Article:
told him we lost our Mayor a few years ago and just hadn’t replaced Buck Godfrey. He
    studied for a moment and said “when I was just a boy, over at home, it was so cold that someone stole the crossties off the railroad to keep warm. The train couldn’t run for about 3 weeks.” That made me hush…Ken

  • Reply
    Ed Ammons
    October 20, 2016 at 12:06 pm

    Tipper – I have been reading your blog for a long time and I believe this is the best one yet. The pictures are perfect illustrations of your words and fit right into the Halloween theme.

  • Reply
    Jackie
    October 20, 2016 at 9:41 am

    In reference to the grave outside the walls: Probably a favorite slave – couldn’t be buried with the family but could be close by. There’s some land near me that has a revolutionary officer buried on it. There are several slave graves surrounding it but only the officer has a headstone.

  • Reply
    Pam Danner
    October 20, 2016 at 9:18 am

    I enjoyed your story and photos so much! I love to visit very old cemeteries. The history, the aged headstones, even the landscape I think is a connection of the past. When we are in Murphy we like to head up Joe Brown Highway to Unaka to a cemetery where many of my family members are buried including my Grandmother (she passed away when my Dad was about 4 or 5) and my Great Grandparents, Uncles and Great Aunts and Uncles. They are laid to rest on a sweeping hillside slope with huge oak trees, Such a peaceful place.
    Pam
    scrap-n-sewgranny.blogspot.com

  • Reply
    Ron Stephens
    October 20, 2016 at 8:50 am

    The “Harshaw Plantation” Cemetery is in Find A Grave database with 27 internments but only 4% photographed. Find A Grave is a good resource that represents untold thousands of hours of volunteer work. By the way, sometimes modern stones placed by well-meaning descendants can have incorrect information and really confound genealogy.
    Your story of someone unrelated maintaining the cemetery is instructive about so much change happening over the years. That realization always gives me mixed feelings. So many things move away from us, or we from them, in a lifetime. We can’t hold back the tide of time. It can make us feel awfully small sometimes.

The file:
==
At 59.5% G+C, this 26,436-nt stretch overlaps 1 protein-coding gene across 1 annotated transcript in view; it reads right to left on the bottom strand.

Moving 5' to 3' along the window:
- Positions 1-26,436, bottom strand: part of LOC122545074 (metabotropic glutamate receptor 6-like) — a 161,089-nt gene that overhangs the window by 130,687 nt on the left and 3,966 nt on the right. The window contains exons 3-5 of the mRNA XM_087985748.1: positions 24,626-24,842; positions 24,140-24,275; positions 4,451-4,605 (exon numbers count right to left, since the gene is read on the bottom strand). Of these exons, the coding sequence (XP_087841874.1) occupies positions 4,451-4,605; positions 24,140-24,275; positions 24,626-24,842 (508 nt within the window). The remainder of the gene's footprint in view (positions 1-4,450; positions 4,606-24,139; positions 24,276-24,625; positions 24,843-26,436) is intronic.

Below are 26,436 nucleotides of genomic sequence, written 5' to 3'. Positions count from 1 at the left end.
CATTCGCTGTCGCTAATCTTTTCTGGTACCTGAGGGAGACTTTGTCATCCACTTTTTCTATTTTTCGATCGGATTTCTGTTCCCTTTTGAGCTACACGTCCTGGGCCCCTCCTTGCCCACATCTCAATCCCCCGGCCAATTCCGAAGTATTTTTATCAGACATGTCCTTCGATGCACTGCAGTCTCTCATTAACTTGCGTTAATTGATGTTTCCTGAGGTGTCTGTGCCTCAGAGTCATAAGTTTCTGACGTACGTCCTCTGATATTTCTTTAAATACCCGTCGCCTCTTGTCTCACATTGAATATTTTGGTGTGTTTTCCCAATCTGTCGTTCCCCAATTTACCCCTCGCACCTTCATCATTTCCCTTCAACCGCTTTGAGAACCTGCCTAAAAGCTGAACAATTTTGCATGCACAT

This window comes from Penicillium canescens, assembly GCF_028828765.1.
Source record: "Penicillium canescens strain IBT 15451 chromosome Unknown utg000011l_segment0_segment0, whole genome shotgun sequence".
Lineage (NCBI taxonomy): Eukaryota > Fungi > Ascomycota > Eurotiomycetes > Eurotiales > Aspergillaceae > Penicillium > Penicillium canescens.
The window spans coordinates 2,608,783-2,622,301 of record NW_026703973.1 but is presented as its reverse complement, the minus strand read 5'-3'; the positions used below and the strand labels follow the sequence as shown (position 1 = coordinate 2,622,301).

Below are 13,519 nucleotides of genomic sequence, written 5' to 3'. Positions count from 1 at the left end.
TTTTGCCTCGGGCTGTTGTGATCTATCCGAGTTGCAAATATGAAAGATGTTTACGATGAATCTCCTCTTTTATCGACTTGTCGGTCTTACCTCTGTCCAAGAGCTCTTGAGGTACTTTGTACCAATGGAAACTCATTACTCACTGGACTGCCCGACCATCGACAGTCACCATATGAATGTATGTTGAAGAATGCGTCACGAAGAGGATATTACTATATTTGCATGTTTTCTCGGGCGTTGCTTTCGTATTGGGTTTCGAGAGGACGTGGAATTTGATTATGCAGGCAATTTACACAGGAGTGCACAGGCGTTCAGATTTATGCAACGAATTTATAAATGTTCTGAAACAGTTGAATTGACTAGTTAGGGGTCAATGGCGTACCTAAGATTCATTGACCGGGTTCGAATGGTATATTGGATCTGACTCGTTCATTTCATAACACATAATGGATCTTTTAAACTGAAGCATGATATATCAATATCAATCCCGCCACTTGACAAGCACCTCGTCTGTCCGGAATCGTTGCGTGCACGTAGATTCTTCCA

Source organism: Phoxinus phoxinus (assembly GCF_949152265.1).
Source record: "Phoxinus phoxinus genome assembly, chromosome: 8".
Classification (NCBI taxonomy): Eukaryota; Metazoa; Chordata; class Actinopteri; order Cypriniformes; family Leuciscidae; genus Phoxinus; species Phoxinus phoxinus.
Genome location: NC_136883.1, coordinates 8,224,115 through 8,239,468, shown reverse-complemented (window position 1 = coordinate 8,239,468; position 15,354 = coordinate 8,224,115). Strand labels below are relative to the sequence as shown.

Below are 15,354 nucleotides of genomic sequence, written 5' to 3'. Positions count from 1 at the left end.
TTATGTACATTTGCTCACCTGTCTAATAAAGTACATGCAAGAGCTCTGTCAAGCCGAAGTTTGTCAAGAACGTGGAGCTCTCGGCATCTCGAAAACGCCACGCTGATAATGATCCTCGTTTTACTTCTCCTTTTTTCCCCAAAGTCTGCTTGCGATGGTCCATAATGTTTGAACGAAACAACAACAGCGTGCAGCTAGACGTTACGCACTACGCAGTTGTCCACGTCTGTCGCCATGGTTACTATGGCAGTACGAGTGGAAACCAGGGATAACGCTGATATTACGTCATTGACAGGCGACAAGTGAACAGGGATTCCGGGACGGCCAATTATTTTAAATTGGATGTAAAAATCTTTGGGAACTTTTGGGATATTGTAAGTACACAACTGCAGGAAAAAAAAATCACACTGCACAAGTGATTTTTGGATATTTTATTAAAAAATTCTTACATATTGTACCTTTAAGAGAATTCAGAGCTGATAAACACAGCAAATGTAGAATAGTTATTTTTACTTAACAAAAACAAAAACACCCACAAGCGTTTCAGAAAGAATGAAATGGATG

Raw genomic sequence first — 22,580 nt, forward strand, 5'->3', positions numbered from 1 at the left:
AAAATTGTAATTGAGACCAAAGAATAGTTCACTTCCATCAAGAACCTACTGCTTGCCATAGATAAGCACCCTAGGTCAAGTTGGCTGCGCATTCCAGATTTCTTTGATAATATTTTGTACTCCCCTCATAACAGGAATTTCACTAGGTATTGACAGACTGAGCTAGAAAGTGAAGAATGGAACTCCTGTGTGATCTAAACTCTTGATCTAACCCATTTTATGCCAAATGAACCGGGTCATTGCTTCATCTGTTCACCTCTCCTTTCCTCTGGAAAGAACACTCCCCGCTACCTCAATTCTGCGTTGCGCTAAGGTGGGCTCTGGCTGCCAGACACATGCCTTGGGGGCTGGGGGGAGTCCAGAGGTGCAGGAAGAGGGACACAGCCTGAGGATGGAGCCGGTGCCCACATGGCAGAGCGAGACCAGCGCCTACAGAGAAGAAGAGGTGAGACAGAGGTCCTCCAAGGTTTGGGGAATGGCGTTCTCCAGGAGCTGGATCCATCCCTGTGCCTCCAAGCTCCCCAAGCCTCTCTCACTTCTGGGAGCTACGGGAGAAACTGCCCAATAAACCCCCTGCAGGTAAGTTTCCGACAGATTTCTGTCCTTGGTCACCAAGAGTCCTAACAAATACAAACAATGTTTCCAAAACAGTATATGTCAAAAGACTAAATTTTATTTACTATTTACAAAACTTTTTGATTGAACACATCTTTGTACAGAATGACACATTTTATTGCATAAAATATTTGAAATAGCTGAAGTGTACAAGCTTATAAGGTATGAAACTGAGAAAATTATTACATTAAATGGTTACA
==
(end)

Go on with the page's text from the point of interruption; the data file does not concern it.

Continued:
• Reply
    PinnacleCreek
    October 20, 2016 at 8:27 am

    Appalachian folks seem to show a lot of respect for the final resting place of anyone even though no relation. There are, however, many small cemeteries left behind by the many coal mining communities and big timbering companies. We children were very interested in one cemetery we discovered in the mountains. Long forgotten, there were trees growing up through the graves. This always stayed in my mind through the years, and I would make inquiries when I spoke with older folks from the area.
    I was once told when they made a logging road through there they had gone through a cemetery uprooting graves and everything. The result was a cemetery above the road that had been used fairly recent up into the 60’s. The part we discovered was below the road, and had a Civil War soldier buried there with a small metal fence around his grave. His name was Rufus McComas. Sadly, a later visit showed a tree had shattered the tombstone and the fence had apparently been removed for scrap iron. I did send this information in when they were attempting once to document old cemeteries. This has given me renewed interest, and I may make an attempt to get the info on Ancestry, as I know he has descendants in the area.
    For some this is fascinating, but for others eerie. Personally I am interested in all those who went before and paved the way. It is interesting to ponder how they lived, why they died, and if there is anyone left who cares about their grave.

  • Reply
    Sheryl Paul
    October 20, 2016 at 8:09 am

    An interesting story, I have driven by this farm many times and was always impressed by it.
    I love old cemeteries, I find peace among the gravestones and often a bit of humor in what is written there.

  • Reply
    Candy Davis
    October 20, 2016 at 5:52 am

    I loved this story. I am very interested in the history of this area since my mother’s family has lived in the Murphy-Hayesville area for about 180 years. I have always wanted to know about the Harshaw family. My great-grandparents and ggreat grandmother and many other family members are buried in the Harshaw Cemetery in Murphy, where the Harshaw Chapel is. I believe my great-grandfather Davidson was friends with a Harshaw in the mid-1800s. I assume this is the same family. I also remember recently hearing a story about one of their slaves, though I can’t remember the details. I do a lot of genealogical research and love visiting cemeteries. I’m glad this old family cemetery is being kept up. I would love to see it someday.